Students for a Democratic Society-SMCM (SDS) assembled a plethora of speakers for the first Victims of Warfare teach-in; a three-day, six-hour event highlighting the horrors and misconceptions of war.
The lecture was held Dec. 2, 3, and 4 in Goodpaster Hall and drew crowds of interested students willing to learn from the experiences of these enlightened and powerful speakers.
The goal of the teach-in was to “re-humanize the victims of war and de-sanitize the violence of war,” said junior Jack Mumby, an active member of SDS. Speakers included professors from several academic disciplines, a member of Feminists United for Sexual Equality (FUSE), and both victims and soldiers of warfare who shared personal accounts.
The lecture began with a speech by Associate Professor of Political Science Sahar Shafqat, on the United State’s current involvement in Afghanistan. After a discussion of media portrayals of war, Shafqat showed attendees photographs of a soldier on Afghani soil.
“We have been told that this is a good war. I question the logic that war can be good,” Shafqat said. “America is seen as an occupying force, and the people [in Afghanistan] will support the Taliban over an occupying force that has no knowledge of the peoples wants and needs. The only way to help is to leave.”
The lecture spurred a lot of discussion on American influence in the Middle East, and the reasons for going to war. Former Iraq soldier Josh Stieber, also a speaker for the event, commented on the matter.
“I was told that liberation is going on in the Middle East and that we were going to spread freedom and democracy,” Stieber said. “There are all these motivations that go into war.”
The teach-in continued with a discussion on state terror tactics in countries such as Iraq, Syria, and Turkey, given by Political Science Professor Fevzi Bilgin.
Personal experiences of several wars were also a topic of discussion among speakers, who told stories from the perspectives of both soldier and citizen. Professor of Religious Studies Katherina Von Kellenbach shared her memories of the Gulf war, which were affected by Germany’s cultural memory of bombings during World War II.
She showed photographs of indiscriminate bombings of cities and fire storms, and spoke of the traumatic affect of war on citizens in her country.
“The scars of that war are absolutely alive,” Kellenbach said. “I can never think about Iraq or Afghanistan and not image what it would feel like 60 years later . . . 100 years later. There’s no way to even speak about these experiences.”
Another deeply personal account of warfare was given by Dr. Wayne Karlin, author of Wandering Souls, a novel on his experiences as a soldier in the Vietnam War and the aftermath of being a veteran. Karlin read several poems written by Vietnam veterans, including “Song of Napalm” by Bruce Weigl.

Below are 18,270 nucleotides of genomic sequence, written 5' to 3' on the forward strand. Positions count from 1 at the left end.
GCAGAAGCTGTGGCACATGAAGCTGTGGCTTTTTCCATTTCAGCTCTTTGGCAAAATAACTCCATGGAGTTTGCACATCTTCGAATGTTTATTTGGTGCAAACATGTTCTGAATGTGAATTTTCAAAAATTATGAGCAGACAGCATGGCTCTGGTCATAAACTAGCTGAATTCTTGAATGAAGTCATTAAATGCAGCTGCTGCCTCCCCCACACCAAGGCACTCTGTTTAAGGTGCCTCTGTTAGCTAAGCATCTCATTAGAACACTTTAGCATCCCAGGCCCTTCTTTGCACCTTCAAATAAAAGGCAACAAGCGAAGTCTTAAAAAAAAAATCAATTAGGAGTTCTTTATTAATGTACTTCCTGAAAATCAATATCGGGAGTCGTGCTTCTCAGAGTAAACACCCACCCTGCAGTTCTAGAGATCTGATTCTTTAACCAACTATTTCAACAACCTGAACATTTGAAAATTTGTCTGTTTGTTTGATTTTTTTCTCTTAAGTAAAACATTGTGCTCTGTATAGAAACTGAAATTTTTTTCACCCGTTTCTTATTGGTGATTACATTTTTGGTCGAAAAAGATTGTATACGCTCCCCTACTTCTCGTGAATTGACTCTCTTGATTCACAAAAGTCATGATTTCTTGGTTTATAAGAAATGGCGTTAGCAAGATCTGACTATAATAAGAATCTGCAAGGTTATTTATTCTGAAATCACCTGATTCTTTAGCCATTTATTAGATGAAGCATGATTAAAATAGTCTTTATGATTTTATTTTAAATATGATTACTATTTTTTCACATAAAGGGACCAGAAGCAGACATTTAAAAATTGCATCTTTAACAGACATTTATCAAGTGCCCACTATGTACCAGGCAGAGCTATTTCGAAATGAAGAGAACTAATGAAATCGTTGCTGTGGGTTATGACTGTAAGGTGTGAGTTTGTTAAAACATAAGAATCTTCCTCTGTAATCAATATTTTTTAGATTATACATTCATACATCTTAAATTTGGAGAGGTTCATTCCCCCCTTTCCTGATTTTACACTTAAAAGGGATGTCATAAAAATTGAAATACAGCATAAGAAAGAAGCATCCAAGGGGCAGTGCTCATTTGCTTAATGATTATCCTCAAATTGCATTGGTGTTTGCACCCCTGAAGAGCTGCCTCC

“Most veterans didn’t consider themselves poets before the war, they had to find the words,” Karlin said. “When the pain is confronted – that is when you can do something about it.”
In order to kill Vietnamese soldiers, Karlin mentioned that a person would have to dehumanize their enemy. He said, “The first casualty of war is your own heart.”
Karlin has been involved in the student run “DOVE Fund” created to raise money to sponsor a rural revitalization project for central Vietnam. Following his speech was Professor of Economics Ho Nguyen, also involved in the fund, who spoke on the economic and psychological costs of war, as well as the cost of human life.
He also shared his personal experience as a child in the midst of the French invasion in Vietnam.
“I was lucky to be born at all,” Nguyen said. “The French created a famine. My whole family had to go into hiding. These are the victims of war – these people did nothing and were on the receiving end, like I was.”
Co-president of FUSE junior Johanna Galat discussed how women are victimized in war, termed “feminicide.” According to Galat, Women were often sexually assaulted as citizens in invading countries, as well as while in the army, and rape was often used as a tool of war.
Among the lectures of the horror of warfare was a discussion on hope. English Professor Michael Glaser conveyed a message of hope in the face of warfare in his discussion of the war in the Middle East.
“It is a profoundly important challenge to not become the evil that we deploy,” Glaser said. “It is job is live with as much authenticity and integrity as we possibly can. Even in wartime.”
Similarly, Philosophy Professor Rochelle Greene presented the concept that “change is possible” and engaged the panel of students in an interactive discussion.
“We share this world, I want to discuss what we don’t want to happen in it” Greene said. “Philosophically speaking I want to say hope is the motor that wills us to live . . . and there are steps that we take to negotiate change. This teach-in is doing a great thing. I encourage you to keep asking these questions.”
The SDS hopes to continue this lecture in coming years, possibly making the Victims of Warfare teach-in, an annual event.